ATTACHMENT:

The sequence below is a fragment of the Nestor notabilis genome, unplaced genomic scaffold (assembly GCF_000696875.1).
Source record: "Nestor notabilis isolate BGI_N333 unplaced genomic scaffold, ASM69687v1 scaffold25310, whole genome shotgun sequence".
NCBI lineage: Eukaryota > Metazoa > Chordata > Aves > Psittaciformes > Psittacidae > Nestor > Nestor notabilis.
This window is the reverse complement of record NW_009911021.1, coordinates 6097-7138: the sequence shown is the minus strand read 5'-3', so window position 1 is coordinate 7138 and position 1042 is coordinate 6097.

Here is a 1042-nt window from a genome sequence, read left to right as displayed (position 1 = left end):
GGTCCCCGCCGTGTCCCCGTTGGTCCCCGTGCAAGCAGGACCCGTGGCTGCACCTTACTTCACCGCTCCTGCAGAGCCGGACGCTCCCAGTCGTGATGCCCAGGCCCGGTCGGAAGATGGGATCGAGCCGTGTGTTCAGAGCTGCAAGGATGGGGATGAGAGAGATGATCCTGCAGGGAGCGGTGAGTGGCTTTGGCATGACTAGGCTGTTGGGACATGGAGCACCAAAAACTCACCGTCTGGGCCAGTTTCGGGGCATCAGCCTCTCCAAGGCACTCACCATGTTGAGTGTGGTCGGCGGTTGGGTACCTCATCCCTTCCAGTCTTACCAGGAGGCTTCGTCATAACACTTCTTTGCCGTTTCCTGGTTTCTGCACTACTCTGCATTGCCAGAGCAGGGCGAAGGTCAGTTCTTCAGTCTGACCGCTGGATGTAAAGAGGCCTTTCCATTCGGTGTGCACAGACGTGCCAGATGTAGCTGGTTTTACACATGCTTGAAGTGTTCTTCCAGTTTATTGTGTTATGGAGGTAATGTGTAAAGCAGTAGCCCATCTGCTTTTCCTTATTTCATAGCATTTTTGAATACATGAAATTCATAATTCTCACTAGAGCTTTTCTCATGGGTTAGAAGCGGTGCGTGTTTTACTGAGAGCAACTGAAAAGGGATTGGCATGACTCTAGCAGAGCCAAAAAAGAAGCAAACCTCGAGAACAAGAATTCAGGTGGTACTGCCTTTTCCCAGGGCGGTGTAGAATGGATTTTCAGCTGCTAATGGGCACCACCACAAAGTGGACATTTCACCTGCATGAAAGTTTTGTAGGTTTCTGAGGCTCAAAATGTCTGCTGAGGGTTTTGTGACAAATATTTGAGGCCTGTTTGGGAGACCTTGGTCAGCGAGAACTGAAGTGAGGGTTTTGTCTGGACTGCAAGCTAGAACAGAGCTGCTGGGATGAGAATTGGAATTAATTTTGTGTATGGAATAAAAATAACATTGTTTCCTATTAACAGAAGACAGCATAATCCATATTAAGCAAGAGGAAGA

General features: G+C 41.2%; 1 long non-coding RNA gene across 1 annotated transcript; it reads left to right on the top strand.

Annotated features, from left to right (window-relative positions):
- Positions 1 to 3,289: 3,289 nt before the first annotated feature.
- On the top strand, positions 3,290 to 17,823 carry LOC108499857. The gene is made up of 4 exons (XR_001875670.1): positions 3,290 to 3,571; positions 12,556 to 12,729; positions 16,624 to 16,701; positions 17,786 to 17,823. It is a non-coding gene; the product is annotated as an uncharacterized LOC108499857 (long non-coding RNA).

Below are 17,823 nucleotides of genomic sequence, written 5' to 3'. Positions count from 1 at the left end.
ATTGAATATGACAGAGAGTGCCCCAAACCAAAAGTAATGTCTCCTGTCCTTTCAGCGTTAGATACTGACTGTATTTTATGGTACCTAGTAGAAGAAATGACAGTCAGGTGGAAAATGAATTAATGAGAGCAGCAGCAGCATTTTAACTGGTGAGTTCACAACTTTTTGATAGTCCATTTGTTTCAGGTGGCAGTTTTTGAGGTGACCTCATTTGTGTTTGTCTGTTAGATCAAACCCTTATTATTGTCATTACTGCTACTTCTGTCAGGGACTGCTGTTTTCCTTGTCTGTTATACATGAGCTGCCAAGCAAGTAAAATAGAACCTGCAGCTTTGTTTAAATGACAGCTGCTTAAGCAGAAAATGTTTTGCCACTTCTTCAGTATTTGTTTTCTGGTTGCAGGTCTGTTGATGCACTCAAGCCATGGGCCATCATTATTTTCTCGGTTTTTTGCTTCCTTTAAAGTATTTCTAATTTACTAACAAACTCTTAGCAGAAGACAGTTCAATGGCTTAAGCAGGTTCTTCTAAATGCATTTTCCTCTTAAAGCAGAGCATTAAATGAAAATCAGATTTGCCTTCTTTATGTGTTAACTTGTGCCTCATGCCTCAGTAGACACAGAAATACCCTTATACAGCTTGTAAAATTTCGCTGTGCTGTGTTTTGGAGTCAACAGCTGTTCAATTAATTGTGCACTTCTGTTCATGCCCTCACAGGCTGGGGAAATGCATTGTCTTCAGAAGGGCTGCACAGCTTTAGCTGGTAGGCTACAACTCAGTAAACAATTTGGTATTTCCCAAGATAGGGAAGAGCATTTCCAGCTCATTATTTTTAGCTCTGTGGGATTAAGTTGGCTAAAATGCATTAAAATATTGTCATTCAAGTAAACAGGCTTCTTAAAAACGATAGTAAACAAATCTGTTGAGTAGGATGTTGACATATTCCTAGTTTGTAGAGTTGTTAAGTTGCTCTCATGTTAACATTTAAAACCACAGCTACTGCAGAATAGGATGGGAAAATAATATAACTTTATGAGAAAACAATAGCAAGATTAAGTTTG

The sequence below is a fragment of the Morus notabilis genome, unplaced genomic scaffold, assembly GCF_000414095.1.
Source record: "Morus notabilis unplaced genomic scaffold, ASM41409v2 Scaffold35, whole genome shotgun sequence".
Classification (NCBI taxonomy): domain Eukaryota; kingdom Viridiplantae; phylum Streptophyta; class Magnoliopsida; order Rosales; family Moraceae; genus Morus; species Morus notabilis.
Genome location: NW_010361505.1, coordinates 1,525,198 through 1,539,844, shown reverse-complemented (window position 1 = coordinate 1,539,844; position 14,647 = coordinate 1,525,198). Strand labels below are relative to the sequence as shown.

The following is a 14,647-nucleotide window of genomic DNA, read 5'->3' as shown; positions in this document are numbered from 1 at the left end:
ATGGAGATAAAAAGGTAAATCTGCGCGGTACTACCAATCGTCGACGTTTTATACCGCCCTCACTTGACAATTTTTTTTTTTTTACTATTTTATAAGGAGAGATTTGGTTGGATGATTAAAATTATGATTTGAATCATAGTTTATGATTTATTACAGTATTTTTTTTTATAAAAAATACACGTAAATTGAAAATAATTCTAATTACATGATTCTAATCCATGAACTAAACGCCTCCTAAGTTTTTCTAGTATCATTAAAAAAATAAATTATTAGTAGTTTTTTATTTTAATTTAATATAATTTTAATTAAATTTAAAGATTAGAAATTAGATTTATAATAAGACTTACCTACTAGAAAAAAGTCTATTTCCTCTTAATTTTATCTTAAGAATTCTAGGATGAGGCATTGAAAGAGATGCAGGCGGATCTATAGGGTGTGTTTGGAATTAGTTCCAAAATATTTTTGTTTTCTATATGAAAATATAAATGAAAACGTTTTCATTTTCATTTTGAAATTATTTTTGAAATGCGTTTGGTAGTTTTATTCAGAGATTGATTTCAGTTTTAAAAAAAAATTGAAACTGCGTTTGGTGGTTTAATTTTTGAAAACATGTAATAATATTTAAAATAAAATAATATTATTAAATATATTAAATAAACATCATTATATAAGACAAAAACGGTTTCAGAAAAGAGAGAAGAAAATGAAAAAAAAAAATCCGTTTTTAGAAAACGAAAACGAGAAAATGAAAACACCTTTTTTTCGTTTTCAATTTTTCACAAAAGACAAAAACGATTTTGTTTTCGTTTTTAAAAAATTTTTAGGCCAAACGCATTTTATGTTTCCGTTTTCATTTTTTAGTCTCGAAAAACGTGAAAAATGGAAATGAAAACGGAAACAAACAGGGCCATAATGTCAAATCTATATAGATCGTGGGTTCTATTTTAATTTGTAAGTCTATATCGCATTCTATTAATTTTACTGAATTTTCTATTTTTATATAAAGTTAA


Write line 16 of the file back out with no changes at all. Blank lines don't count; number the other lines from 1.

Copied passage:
Genome location: NW_010361505.1, coordinates 1,525,198 through 1,539,844, shown reverse-complemented (window position 1 = coordinate 1,539,844; position 14,647 = coordinate 1,525,198). Strand labels below are relative to the sequence as shown.